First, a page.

5. Tina on said:

    In very special events like this, one could plan things in an hour, or so to allow for mishaps such as these. I feel for the parents who missed out on a very special day for all involved.
    The school could have accommodated an area for late comers, so they would not interrupt the graduation ceremony. It was a teachable moment and yet very unfortunate as well.

  6. Lori Ervin on said:

    I allowed my son too take our one and only car to his graduation, because he had to be they very early, while we caught a ride…would you believe my sister in law made of late to my child’s H.S. graduation and we were locked out…I was devastated…you had to be there at but 8 am…we got there at 8:05…I needed and pleaded and to no avail, they wouldn’t bulge….that was so unfair.

  7. Karen Sullwold on said:

    That is one of the reason I make sure I am on time because of things like that … It’s the graduates day not a parents day. It’s not fair to the ones that came on time .

  8. Blogger X on said:

    so let’s see…in the grand scheme of things is it more important to enforce a rule of punctuality or allow the parents of a graduate see the culmination of a lifetime of sacrifices. spellman was right for all the wrong reasons on this one…

  9. Black Folks…. We need to start bein’ on time. We need to quit lookin’ for folks to make an exception for us. Brotha’ just needs to take responsibility for being late. I mean how embarrassing is that for your daughter when you mamma an daddy come bustin’ in late…. (probably) again? This is a good opportunity for a “teachable moment”, As parents we should be wise enough to express to our children, “Don’t do what I did… because there are consequences”. Rather than simply being irresponsibly late and blaming it on the system. I would bet that the graduation ceremony guidelines covered this issue

  10. If the ceremony start at 3pm and they are there half hour early, then there no reason they shouldn’t be let in. You have parent coming out of town for their kids graduation. Change the policy for the next graduation or there won’t be any money to the school. Let them think about that.

  11. cindy kirksey on said:

    When you arrive late to an event you disrupt the activities already going on, and all eyes turn to the latecomer. If 10 people arrive at various times, all late, that’s 10 disruptions. But people only think of themselves and their own importance. People need to start out earlier. If it had been my son or daughter’s graduation and I lived out of town, I would arrive the night before. The policy was in place and was made known to parents. Be on time, for heaven’s sake, for something som important!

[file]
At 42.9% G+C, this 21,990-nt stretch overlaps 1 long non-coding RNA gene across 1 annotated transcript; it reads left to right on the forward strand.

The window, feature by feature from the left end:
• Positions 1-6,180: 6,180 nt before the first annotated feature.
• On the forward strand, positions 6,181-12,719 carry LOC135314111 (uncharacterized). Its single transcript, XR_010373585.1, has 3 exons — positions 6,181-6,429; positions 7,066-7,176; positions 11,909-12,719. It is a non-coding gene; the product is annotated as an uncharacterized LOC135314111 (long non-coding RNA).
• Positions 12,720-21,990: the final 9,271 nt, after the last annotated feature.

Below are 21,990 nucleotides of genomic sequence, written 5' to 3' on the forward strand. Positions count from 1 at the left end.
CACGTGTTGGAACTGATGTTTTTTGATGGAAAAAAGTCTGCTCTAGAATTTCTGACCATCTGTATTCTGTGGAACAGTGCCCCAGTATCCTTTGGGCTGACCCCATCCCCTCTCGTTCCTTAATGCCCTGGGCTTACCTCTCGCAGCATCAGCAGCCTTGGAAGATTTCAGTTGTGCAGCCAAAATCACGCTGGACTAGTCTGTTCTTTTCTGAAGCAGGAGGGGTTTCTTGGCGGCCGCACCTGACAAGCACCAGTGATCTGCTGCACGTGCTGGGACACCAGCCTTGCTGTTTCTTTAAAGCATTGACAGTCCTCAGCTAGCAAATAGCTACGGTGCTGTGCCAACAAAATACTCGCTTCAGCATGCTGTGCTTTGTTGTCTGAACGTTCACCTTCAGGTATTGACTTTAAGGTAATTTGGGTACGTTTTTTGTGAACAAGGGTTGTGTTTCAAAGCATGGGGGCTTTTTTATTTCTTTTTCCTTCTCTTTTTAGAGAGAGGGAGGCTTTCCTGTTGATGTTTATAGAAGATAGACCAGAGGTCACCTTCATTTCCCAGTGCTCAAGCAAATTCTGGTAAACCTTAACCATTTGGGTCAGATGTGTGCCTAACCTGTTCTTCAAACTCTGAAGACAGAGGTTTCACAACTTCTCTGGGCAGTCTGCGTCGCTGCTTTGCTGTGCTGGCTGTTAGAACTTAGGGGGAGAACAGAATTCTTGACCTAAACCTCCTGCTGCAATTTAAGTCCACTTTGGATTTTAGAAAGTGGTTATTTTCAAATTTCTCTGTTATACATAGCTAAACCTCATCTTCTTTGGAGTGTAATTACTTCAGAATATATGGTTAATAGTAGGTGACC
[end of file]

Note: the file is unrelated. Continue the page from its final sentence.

12. LayCee on said:

    People need to understand the rules and adhere to policy. I do not beleive for one min this parent was not ifomred of the agenda for these commencement services. He was late and therefore he has to deal with his failure.

  13. Jacquelynn on said:

    Only at an HBCU (and I know of what I speak because a son and four other relatives have graduated from various HBCUs, including Spelman). This rule would be unthinkable at any mainstream university (and others in my family have graduated from mainstream universities). One of my daughters graduated from NYU where there had to be 2000 graduates and many thousands more in the audience who traveled from all over the world to see their son, daughter, etc. graduate. There are any number of unforeseen (i.e., delayed flights) circumstances that can cause people to arrive late. After having financially invested in your child’s college education for four (or more) years, and given the type of event this is, it is simply not a fair or smart rule to establish. Here, too, people are traveling from far and wide to attend their child’s graduation. That is a small-minded rule established by small-minded people. The kicker is the ignorant mentality of the guards at the door who actually threatened to call the police, as though they were addressing criminals.

    • Jacquelynn very well said. These others act like they live in a perfect world. And for the record black people don’t corner the market for showing up late. It’s not a black thing, but yet another stereotype that we have bought into. Sometimes stuff just happens. People are constantly getting up and moving throughout graduation to capture photos so if parents are coming in a little late so what! And for those of you who says this is not about the parent but the graduate must not have children or represent as a parent poorly because if you’ve sacrificed and invested your time and love in your childs and their accomplishments then you’d know it’s also about the parents getting to reap the benefits of all their hard work as well. Alumns money talks. Spelman should be ashamed!